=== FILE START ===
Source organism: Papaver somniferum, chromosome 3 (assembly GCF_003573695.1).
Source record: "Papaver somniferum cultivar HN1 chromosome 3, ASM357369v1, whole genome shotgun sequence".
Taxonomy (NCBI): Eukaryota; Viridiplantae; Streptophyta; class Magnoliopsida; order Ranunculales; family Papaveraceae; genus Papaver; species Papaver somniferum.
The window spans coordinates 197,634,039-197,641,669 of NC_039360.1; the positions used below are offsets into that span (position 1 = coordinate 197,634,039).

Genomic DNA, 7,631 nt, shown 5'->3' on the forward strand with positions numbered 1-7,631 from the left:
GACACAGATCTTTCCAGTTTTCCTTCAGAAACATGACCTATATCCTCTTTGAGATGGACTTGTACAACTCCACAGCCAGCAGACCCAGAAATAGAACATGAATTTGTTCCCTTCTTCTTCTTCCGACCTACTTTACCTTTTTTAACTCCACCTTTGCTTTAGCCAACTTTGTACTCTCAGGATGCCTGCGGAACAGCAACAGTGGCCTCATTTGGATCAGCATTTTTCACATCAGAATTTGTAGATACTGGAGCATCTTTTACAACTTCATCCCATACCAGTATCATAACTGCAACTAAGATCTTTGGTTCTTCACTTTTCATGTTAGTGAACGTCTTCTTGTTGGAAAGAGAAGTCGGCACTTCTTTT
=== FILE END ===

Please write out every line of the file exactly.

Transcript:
Source organism: Papaver somniferum, chromosome 3 (assembly GCF_003573695.1).
Source record: "Papaver somniferum cultivar HN1 chromosome 3, ASM357369v1, whole genome shotgun sequence".
Taxonomy (NCBI): Eukaryota; Viridiplantae; Streptophyta; class Magnoliopsida; order Ranunculales; family Papaveraceae; genus Papaver; species Papaver somniferum.
The window spans coordinates 197,634,039-197,641,669 of NC_039360.1; the positions used below are offsets into that span (position 1 = coordinate 197,634,039).

Genomic DNA, 7,631 nt, shown 5'->3' on the forward strand with positions numbered 1-7,631 from the left:
GACACAGATCTTTCCAGTTTTCCTTCAGAAACATGACCTATATCCTCTTTGAGATGGACTTGTACAACTCCACAGCCAGCAGACCCAGAAATAGAACATGAATTTGTTCCCTTCTTCTTCTTCCGACCTACTTTACCTTTTTTAACTCCACCTTTGCTTTAGCCAACTTTGTACTCTCAGGATGCCTGCGGAACAGCAACAGTGGCCTCATTTGGATCAGCATTTTTCACATCAGAATTTGTAGATACTGGAGCATCTTTTACAACTTCATCCCATACCAGTATCATAACTGCAACTAAGATCTTTGGTTCTTCACTTTTCATGTTAGTGAACGTCTTCTTGTTGGAAAGAGAAGTCGGCACTTCTTTT